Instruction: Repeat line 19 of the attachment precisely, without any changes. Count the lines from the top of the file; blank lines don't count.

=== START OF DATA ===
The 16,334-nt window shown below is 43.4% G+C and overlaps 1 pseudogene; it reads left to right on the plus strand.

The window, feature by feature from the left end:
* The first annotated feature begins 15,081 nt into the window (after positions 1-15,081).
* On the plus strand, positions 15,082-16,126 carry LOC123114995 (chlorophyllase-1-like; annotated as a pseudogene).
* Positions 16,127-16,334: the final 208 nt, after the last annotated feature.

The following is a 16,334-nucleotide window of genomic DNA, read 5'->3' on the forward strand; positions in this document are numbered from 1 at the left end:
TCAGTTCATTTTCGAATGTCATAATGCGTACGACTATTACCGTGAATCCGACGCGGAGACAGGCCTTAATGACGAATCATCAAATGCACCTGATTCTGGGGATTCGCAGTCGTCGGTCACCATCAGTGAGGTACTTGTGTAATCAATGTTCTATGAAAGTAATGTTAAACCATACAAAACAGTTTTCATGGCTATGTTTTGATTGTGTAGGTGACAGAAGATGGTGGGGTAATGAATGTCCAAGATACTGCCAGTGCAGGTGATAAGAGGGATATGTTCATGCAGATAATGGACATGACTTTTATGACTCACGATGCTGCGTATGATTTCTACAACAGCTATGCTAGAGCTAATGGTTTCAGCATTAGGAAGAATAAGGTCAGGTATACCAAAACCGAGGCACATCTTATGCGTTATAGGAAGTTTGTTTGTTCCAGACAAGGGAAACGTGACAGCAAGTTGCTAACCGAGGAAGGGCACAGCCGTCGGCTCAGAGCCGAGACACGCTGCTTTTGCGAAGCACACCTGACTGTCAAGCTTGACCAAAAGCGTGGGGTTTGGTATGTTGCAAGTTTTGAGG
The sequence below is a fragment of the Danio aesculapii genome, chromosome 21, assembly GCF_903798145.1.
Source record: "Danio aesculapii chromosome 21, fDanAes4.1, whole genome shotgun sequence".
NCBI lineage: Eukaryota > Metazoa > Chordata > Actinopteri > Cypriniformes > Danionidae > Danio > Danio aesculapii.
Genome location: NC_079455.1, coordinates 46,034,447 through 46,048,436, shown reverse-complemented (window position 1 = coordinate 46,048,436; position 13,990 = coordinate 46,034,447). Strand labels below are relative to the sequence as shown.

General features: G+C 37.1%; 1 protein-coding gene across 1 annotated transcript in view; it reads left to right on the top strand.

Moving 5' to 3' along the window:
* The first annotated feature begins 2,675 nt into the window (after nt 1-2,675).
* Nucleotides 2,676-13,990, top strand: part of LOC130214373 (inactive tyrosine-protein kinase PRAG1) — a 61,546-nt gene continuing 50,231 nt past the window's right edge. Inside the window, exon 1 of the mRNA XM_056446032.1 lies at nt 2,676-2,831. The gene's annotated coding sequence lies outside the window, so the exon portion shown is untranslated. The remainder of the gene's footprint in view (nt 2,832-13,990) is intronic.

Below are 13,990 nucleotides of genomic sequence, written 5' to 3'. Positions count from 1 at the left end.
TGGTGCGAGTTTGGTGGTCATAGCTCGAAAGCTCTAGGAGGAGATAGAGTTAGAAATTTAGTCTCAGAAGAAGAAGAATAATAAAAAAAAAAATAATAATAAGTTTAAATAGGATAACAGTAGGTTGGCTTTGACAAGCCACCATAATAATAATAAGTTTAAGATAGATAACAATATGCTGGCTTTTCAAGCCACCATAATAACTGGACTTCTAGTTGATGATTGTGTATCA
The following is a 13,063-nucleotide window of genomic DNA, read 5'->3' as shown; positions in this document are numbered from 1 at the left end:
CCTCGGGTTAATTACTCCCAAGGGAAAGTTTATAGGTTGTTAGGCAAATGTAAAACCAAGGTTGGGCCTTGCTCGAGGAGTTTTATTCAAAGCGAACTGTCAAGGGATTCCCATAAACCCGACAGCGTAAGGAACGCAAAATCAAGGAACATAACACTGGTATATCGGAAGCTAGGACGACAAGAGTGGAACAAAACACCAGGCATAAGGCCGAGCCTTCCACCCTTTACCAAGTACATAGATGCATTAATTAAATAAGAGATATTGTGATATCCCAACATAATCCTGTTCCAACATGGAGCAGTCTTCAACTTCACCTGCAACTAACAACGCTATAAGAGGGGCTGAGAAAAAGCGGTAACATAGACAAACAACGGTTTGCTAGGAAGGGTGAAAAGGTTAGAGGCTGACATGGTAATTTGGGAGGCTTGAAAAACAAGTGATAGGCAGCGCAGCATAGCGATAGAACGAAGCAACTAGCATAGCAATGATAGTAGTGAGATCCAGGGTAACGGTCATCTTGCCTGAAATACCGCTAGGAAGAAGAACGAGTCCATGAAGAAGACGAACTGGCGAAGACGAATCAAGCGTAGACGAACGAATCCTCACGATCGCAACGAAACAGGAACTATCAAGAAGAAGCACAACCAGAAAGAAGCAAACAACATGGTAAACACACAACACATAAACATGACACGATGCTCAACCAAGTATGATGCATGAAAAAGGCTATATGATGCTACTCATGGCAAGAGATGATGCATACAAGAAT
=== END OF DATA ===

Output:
CCTCGGGTTAATTACTCCCAAGGGAAAGTTTATAGGTTGTTAGGCAAATGTAAAACCAAGGTTGGGCCTTGCTCGAGGAGTTTTATTCAAAGCGAACTGTCAAGGGATTCCCATAAACCCGACAGCGTAAGGAACGCAAAATCAAGGAACATAACACTGGTATATCGGAAGCTAGGACGACAAGAGTGGAACAAAACACCAGGCATAAGGCCGAGCCTTCCACCCTTTACCAAGTACATAGATGCATTAATTAAATAAGAGATATTGTGATATCCCAACATAATCCTGTTCCAACATGGAGCAGTCTTCAACTTCACCTGCAACTAACAACGCTATAAGAGGGGCTGAGAAAAAGCGGTAACATAGACAAACAACGGTTTGCTAGGAAGGGTGAAAAGGTTAGAGGCTGACATGGTAATTTGGGAGGCTTGAAAAACAAGTGATAGGCAGCGCAGCATAGCGATAGAACGAAGCAACTAGCATAGCAATGATAGTAGTGAGATCCAGGGTAACGGTCATCTTGCCTGAAATACCGCTAGGAAGAAGAACGAGTCCATGAAGAAGACGAACTGGCGAAGACGAATCAAGCGTAGACGAACGAATCCTCACGATCGCAACGAAACAGGAACTATCAAGAAGAAGCACAACCAGAAAGAAGCAAACAACATGGTAAACACACAACACATAAACATGACACGATGCTCAACCAAGTATGATGCATGAAAAAGGCTATATGATGCTACTCATGGCAAGAGATGATGCATACAAGAAT